Category-III AIFs are often synonymous with hedge funds, but in practice there are two kinds of Category-III funds. First, there are long only funds where the AIF platform is being used to run thematic long only ideas or to pool money with the ease of a mutual fund but with lighter restrictions. Second, there are true hedge funds. The first category of funds have similar risk and return characteristics to PMS portfolios or in some cases thematic mutual funds so we will not delve into them in depth. Instead we will focus on the second category of funds. To be sure, it is possible to offer some hedge fund-light strategies in a mutual fund or PMS avatar but the lack of leverage and tighter restrictions make them easier to understand.
A basic premise of any alternative investment is that it has to be an alternative to a traditional investment option – hence the name “alternative”. In the present context, hedge funds are evolving on two main tracks: funds that are an alternative to equity in a client’s asset allocation and funds that are an alternative to fixed income in a client’s asset allocation. Equity alternatives offer similar or higher upside than an equity mutual fund but with a lot lower drawdown and risk while fixed income alternatives offer higher yields than a debt mutual fund with the same consistency and capital preservation focus. Both categories of funds are characterized by an emphasis on absolute returns rather than returns relative to a benchmark – which is the focus of mutual funds. If managers can deliver on these mandates it is not hard to imagine how popular this category will become.
So how do they do it?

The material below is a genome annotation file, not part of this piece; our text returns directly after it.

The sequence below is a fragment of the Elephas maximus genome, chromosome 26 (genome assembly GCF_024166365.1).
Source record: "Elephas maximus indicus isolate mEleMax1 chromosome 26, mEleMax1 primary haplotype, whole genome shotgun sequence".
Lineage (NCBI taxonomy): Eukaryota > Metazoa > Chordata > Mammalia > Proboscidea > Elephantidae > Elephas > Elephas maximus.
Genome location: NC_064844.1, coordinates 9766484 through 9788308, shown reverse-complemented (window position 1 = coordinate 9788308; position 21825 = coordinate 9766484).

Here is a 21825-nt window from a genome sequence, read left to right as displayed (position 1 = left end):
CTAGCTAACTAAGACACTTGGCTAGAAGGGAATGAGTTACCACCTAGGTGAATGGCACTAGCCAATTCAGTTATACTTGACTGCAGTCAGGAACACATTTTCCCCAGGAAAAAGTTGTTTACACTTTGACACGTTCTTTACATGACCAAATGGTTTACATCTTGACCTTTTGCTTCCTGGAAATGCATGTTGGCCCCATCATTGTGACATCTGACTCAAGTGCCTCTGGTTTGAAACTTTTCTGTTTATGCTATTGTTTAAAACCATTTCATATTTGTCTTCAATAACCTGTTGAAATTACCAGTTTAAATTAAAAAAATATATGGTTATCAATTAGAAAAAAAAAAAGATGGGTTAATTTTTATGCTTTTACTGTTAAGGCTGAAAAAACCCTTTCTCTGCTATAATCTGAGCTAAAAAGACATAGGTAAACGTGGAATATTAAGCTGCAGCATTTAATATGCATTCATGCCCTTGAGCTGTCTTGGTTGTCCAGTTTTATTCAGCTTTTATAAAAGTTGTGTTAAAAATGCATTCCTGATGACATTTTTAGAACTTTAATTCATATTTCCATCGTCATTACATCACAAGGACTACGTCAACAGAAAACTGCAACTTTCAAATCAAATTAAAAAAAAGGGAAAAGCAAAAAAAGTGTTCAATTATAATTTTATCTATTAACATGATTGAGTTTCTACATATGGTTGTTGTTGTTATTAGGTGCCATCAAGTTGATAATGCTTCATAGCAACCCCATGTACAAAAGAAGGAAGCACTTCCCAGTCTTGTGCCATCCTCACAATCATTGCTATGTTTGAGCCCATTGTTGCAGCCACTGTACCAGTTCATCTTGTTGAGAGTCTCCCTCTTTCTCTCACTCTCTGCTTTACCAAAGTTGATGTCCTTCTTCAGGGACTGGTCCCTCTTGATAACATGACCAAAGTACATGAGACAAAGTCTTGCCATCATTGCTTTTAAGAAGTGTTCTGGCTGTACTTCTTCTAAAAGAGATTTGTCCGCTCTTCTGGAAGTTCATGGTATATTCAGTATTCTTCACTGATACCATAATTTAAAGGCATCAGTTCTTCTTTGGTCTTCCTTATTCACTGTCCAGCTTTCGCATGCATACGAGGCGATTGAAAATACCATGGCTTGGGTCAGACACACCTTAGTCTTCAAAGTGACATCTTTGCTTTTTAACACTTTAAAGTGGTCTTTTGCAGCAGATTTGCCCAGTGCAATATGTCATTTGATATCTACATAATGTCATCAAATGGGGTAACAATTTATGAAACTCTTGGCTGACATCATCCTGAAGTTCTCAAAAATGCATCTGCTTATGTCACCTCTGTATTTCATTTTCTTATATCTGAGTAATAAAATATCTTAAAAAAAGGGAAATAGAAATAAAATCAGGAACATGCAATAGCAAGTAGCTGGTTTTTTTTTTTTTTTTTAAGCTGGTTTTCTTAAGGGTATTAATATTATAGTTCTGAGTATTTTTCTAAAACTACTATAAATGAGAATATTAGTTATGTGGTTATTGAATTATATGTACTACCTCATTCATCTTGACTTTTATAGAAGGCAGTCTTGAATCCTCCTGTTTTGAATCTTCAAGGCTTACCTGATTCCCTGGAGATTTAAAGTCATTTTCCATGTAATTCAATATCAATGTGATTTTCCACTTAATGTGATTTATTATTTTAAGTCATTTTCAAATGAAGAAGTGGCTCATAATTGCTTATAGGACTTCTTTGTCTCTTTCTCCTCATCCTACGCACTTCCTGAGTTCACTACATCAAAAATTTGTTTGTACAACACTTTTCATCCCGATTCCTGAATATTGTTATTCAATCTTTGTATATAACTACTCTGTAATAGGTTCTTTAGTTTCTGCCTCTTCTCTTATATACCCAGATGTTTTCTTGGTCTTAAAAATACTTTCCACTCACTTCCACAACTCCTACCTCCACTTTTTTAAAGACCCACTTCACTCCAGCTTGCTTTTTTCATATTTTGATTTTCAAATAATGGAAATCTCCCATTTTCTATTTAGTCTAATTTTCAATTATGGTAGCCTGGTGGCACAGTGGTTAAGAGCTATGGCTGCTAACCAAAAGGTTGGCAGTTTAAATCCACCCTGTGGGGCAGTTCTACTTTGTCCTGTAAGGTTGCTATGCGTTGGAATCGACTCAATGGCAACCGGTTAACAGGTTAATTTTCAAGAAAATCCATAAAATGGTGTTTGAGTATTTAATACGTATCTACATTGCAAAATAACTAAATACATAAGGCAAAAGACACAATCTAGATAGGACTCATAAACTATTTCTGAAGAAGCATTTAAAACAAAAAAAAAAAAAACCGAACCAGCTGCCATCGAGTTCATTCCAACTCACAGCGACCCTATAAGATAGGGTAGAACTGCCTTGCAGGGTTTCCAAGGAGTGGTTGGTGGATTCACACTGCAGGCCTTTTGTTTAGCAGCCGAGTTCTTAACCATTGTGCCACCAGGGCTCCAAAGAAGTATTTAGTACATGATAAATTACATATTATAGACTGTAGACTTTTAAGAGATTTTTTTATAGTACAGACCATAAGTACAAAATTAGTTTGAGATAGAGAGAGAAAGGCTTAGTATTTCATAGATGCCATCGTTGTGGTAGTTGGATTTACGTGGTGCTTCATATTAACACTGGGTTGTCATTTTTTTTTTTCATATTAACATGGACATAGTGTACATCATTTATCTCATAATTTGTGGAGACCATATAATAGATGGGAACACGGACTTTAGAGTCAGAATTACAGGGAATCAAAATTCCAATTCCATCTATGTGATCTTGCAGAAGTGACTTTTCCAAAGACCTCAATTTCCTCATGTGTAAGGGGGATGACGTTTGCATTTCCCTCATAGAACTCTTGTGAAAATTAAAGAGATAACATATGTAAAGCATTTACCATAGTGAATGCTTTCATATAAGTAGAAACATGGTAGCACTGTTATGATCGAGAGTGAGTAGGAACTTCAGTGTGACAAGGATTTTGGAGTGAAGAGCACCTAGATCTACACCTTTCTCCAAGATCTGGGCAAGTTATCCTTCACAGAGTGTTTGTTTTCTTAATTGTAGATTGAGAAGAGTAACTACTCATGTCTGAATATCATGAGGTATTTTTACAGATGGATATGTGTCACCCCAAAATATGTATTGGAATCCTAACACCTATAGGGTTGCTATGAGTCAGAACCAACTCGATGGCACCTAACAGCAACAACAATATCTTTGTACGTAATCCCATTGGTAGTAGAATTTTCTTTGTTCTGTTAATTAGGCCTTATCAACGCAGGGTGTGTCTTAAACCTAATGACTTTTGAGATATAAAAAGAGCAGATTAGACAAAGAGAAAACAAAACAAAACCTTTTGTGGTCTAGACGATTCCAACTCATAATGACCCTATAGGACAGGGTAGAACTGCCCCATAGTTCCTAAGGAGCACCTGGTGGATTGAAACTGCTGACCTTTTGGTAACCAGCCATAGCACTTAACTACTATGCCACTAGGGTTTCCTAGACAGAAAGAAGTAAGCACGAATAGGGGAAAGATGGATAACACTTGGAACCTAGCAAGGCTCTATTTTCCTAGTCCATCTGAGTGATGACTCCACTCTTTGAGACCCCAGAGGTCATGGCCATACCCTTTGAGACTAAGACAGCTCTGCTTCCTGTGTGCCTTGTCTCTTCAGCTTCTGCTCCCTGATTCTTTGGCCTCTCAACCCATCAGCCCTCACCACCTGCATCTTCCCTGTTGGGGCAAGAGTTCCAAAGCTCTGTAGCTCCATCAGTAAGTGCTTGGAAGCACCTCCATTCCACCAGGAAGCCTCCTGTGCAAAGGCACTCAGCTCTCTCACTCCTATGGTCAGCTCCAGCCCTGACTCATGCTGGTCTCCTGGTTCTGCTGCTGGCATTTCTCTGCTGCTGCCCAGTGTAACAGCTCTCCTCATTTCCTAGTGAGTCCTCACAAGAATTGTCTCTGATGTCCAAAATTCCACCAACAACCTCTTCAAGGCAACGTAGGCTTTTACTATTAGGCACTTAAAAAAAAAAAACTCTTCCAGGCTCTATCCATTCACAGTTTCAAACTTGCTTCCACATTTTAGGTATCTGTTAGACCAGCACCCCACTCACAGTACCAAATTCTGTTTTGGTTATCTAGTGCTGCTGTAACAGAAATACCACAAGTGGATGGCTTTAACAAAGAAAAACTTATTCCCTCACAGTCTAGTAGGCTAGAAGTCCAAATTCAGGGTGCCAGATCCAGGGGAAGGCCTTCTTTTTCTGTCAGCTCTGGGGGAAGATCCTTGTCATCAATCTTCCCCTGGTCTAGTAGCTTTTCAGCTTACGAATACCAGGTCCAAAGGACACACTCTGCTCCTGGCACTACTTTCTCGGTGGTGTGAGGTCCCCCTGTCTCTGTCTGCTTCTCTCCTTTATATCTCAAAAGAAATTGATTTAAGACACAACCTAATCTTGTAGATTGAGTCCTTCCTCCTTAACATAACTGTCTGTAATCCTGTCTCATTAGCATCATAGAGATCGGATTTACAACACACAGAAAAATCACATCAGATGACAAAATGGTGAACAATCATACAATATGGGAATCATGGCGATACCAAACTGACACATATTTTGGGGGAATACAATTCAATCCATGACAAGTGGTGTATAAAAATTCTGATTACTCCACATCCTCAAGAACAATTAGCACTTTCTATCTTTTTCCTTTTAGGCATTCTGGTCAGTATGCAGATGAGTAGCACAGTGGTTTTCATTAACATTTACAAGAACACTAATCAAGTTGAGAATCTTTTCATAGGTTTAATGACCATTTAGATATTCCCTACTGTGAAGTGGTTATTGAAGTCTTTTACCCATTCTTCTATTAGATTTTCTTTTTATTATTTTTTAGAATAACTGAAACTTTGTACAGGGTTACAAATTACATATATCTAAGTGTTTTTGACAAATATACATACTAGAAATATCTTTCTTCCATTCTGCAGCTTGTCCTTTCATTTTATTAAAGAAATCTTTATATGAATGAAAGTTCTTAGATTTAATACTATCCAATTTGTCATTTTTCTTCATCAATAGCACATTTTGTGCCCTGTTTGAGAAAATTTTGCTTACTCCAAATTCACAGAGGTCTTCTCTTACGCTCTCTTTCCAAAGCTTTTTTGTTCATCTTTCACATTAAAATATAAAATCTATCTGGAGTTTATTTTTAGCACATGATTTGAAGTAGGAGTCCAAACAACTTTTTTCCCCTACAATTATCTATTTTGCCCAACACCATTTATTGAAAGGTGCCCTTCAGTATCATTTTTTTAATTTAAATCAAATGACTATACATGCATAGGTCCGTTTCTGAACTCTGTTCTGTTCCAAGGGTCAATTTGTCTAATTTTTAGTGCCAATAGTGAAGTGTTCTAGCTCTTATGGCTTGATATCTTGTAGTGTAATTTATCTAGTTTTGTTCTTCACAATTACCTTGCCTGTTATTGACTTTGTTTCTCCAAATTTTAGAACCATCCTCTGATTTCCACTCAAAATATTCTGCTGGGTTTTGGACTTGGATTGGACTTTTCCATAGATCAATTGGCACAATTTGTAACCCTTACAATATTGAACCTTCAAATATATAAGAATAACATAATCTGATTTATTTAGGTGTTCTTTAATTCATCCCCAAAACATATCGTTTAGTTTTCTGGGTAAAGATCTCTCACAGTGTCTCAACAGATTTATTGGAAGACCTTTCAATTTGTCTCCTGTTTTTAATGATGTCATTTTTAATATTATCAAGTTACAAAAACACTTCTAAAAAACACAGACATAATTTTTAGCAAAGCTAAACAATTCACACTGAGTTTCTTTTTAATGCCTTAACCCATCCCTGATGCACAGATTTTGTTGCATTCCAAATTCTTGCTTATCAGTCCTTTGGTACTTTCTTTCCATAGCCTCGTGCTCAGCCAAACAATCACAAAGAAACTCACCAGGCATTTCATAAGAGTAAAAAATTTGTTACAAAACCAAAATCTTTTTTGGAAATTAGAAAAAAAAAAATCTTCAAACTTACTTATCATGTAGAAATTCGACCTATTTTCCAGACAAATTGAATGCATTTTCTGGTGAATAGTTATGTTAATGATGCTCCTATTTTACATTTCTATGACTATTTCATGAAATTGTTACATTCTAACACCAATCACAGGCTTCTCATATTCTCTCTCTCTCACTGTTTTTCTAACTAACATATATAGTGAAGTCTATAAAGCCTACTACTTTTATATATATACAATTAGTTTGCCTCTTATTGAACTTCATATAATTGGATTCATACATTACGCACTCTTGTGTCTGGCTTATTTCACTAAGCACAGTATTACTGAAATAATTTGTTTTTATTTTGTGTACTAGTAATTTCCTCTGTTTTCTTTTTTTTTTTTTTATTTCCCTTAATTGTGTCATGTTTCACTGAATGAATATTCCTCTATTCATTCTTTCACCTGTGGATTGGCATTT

The three key tools in a hedge fund manager’s arsenal are flexibility, shorting and the use of leverage.
Flexibility refers to an ability to vary the percentage of debt and equity in the portfolio, the mix of asset types and sectors and other portfolio parameters without constraint. Equity mutual funds are constrained to have at least 65% of their AUM in equities at all times and most funds shy away from taking large cash calls in their portfolios. In contrast, hedge funds have the flexibility to reduce exposure dramatically when markets are bearish, the freedom to not hug the benchmark and the foresight to be early adopters of new instruments such as InVits which the mutual fund industry has been slow to adopt.
Shorting is done through both the index and single stock futures and options segment. India is one of the rare countries to have a vibrant single stock derivatives market with 209 different counters. Shorting is a valuable tool to not only hedge risk in the portfolio and but also to express bearish views on individual stocks. Just like managers can pick stocks that are expected to rise in value, they can also pick stocks that are expected to fall in value. Stock picking on the long side has been very well explored over the years, but stock picking on the short side remains an open pasture and a fertile hunting ground for alpha.
Category-III AIFs are the only domestic asset management vehicles that allow the use of leverage, but that too in limited amounts. SEBI has capped leverage at 2x on a gross basis with detailed and stringent guidelines on offsetting, the calculation of leverage, risk management practices and reporting. To clear a commonly held misconception, funds use the additional leverage to reduce risk through hedging not to amplify risk by taking on outsized positions. The cap of 2x means that strategies involving fixed income, currencies or any low volatility asset class will not make sense. It also means that funds will have to be run more conservatively than portfolios managed by individual investors – and rightly so because managers have a fiduciary standard when managing client money.
Put together and if managed well, investment flexibility, shorting and the use of leverage can lead to attractive risk adjusted returns and a very interesting client proposition.
Nalin Moniz is the Chief Investment Officer – Alternative Equity, Edelweiss Global Asset Management
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